As time ticks off the last few weeks of 2019, the corresponding year-long fiftieth anniversary of everything 1969 also comes to a close. With it also comes the last look at five decades since Woodstock, and that galvanizing moment culturally and musically of the ‘60s generation. Yet, one artist who continues loyally to embody the spirit of those three August days in the mud, but, ironically, did not take the stage at that famous fest, is Eric Burdon.
Burdon did perform at Monterey Pop in 1967, the inspiring precursor to the Bethel event two years earlier. He was, as well, a progenitor of combining the British Invasion rock of his outfit, The Animals, with the heady pop of Eric Burdon and War; if anyone, Brit or otherwise, represented the swing of psychedelic San Francisco as 1970 dawned it was Burdon. So, when the venerable veteran took the stage with his six-piece band to a nearly-full Fred Kavli Theatre, and proceeded to run through a taut, hour-plus set of classics and deep cuts, he reminded so many of both the flower and the power of those
flower power days.
From a show earlier this year:
Following a brief intro by his friend, actor Malcolm McDowell- himself a living monument to that wildly creative era- Burdon appeared, sauntering on to the floating groove of “Spill the Wine.” He waxed poetic behind Beat sunglasses, his hair white and spiked, his clothes charcoal in color and workmanlike, building coolly to the familiar chorus. It was a path he took throughout the evening; unhurried in his delivery until the tension needed a release, then belting out the upper register refrains of some of his most recognizable hits- from “When I was Young” to “Soul of a Man.”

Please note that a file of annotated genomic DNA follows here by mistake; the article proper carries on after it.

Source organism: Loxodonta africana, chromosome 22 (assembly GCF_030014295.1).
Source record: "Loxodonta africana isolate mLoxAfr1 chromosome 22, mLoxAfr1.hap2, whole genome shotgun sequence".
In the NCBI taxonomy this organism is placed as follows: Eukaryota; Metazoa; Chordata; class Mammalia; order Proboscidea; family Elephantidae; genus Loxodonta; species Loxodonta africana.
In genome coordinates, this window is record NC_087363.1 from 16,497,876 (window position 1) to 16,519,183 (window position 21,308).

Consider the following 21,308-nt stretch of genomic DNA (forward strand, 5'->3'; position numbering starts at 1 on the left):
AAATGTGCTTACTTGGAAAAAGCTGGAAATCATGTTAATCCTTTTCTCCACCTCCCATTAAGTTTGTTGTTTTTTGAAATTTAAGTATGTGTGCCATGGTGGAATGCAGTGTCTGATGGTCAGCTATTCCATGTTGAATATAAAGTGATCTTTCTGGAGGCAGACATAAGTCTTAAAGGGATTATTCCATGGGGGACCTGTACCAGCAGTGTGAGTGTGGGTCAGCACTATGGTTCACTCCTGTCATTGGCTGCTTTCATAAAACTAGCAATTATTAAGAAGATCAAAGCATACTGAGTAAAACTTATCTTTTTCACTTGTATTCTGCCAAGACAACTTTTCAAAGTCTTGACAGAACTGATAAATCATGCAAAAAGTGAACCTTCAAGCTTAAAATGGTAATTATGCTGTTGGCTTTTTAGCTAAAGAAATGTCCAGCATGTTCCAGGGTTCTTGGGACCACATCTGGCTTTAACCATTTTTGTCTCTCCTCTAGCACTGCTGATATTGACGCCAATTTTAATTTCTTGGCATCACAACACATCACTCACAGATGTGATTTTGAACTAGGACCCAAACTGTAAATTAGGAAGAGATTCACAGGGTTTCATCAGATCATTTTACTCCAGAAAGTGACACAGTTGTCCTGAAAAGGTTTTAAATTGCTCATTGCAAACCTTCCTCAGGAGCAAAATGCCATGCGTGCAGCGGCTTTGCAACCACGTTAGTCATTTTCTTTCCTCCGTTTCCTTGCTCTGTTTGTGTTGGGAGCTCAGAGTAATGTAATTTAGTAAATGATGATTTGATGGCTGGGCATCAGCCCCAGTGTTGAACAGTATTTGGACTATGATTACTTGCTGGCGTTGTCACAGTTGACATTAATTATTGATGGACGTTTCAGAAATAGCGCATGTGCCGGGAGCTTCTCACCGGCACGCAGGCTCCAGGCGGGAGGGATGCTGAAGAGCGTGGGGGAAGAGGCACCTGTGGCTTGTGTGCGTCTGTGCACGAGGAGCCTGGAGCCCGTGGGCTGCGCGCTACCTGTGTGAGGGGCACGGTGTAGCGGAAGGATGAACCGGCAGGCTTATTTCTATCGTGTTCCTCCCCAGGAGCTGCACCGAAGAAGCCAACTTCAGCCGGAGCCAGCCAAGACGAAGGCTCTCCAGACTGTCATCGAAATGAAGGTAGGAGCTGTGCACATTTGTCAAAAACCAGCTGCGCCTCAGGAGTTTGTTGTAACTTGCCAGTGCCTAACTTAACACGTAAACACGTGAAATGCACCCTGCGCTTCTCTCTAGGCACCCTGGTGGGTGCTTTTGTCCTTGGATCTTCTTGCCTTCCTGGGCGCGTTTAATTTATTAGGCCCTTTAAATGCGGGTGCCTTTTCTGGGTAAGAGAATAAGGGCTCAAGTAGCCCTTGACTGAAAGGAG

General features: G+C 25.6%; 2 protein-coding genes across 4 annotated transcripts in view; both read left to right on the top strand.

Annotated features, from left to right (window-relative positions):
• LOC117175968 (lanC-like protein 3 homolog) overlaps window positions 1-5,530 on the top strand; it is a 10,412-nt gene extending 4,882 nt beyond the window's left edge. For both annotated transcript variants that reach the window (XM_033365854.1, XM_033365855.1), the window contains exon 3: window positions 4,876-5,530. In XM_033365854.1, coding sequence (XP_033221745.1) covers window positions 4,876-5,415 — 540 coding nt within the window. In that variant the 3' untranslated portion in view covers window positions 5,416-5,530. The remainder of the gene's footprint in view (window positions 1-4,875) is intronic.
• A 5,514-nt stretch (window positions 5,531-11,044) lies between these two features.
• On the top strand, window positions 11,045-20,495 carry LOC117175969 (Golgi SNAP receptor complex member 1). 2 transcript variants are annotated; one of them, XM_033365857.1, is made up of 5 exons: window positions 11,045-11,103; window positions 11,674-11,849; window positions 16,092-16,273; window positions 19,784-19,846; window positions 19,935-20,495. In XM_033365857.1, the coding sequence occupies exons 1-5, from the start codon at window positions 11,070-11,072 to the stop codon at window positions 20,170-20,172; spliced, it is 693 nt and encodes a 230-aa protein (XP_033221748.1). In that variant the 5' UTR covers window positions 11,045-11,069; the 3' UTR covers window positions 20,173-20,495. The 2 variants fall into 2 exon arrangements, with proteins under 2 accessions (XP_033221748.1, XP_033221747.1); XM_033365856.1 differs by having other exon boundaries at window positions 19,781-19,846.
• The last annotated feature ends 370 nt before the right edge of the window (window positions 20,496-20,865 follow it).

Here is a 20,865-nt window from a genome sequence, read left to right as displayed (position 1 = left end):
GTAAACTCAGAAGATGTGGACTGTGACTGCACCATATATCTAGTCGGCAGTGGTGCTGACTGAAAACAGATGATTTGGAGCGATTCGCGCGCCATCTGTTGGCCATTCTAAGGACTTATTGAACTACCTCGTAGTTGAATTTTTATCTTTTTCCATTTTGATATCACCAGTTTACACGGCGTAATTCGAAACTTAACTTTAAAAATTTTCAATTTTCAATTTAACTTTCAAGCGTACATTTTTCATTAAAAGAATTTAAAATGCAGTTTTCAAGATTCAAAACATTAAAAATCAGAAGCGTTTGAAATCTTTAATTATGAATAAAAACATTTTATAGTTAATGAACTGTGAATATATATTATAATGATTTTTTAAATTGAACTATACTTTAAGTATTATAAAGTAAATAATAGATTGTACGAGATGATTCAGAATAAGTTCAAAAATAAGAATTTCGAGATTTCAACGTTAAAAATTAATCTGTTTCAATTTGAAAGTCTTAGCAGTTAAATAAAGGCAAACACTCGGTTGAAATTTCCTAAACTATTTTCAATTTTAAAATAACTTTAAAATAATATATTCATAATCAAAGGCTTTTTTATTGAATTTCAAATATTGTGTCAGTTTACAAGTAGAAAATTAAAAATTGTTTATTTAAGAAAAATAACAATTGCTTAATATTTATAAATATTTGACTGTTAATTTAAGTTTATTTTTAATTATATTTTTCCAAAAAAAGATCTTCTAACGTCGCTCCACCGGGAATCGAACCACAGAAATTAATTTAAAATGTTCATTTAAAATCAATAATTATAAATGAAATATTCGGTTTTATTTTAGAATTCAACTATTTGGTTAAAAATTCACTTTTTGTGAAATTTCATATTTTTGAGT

He dipped into the back catalog, too, getting “out there” on “Anything,” a track he admitted writing while stoned, and “White Houses,” the latter referencing his impressions of so many of the oversized residences he saw upon his first arrival in Southern California many years before. He was ten songs into his set when he went for the peak, following the indelible opening riff with an equally striking vocal on “House of the Rising Sun.” Burdon was smooth, even if at times punky and defiant, warding off any notion that time he left him softer; like the most interesting guy in the room, he looked like the one with
all the great stories.
He was appreciative of his band, stocked with young talent, and gave ample room and points of praise to them as they filled in solos with stirring performances and big smiles. During the two-song encore, Burdon and his guitarist doubled on the melody line of Jimi Hendrix’s “Third Stone from the Sun,” inserted into “We’ve Gotta Get Out of This Place,” before capping the concert with the rocking finale, “It’s My Life.”
It has been Burdon’s life, as the last song typified, guided by an enduring and rebellious streak that seems to run through both him and his music. This was not a trek on the nostalgia train. This was Eric Burdon and the Animals representing a history of over 50 years of music in the present with an appearance filled with strength, invention, and fire.
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